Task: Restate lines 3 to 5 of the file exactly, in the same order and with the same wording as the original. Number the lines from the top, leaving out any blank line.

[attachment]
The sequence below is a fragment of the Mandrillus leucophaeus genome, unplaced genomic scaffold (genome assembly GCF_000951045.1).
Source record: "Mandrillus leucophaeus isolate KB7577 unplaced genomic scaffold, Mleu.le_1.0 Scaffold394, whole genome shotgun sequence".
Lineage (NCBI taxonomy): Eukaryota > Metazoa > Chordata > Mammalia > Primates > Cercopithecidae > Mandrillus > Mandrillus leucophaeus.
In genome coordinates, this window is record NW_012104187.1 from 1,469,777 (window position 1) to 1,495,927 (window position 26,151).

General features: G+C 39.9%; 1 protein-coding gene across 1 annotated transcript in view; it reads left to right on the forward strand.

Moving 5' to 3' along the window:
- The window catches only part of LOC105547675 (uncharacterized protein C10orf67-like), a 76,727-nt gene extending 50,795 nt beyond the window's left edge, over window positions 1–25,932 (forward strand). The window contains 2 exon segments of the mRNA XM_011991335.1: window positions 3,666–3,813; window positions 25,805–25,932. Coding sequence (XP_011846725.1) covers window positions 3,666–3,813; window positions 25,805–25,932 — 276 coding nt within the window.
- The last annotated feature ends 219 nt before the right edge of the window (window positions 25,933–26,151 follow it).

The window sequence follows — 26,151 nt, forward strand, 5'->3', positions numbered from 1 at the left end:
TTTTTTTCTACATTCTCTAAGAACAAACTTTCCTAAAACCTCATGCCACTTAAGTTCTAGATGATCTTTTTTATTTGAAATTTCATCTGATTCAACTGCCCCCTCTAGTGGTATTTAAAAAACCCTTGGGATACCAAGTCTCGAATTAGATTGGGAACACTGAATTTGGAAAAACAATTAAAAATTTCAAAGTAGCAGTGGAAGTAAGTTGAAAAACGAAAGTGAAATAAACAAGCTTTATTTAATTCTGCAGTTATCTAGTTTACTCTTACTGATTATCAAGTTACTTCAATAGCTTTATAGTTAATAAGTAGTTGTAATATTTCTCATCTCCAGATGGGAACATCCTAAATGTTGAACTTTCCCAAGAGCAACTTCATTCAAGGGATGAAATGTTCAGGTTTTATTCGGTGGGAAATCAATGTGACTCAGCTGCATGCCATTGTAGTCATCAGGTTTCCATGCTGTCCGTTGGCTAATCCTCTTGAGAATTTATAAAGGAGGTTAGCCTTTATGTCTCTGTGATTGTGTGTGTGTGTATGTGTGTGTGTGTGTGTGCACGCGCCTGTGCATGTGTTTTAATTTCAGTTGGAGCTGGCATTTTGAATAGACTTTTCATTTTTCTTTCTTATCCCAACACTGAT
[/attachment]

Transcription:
Lineage (NCBI taxonomy): Eukaryota > Metazoa > Chordata > Mammalia > Primates > Cercopithecidae > Mandrillus > Mandrillus leucophaeus.
In genome coordinates, this window is record NW_012104187.1 from 1,469,777 (window position 1) to 1,495,927 (window position 26,151).

General features: G+C 39.9%; 1 protein-coding gene across 1 annotated transcript in view; it reads left to right on the forward strand.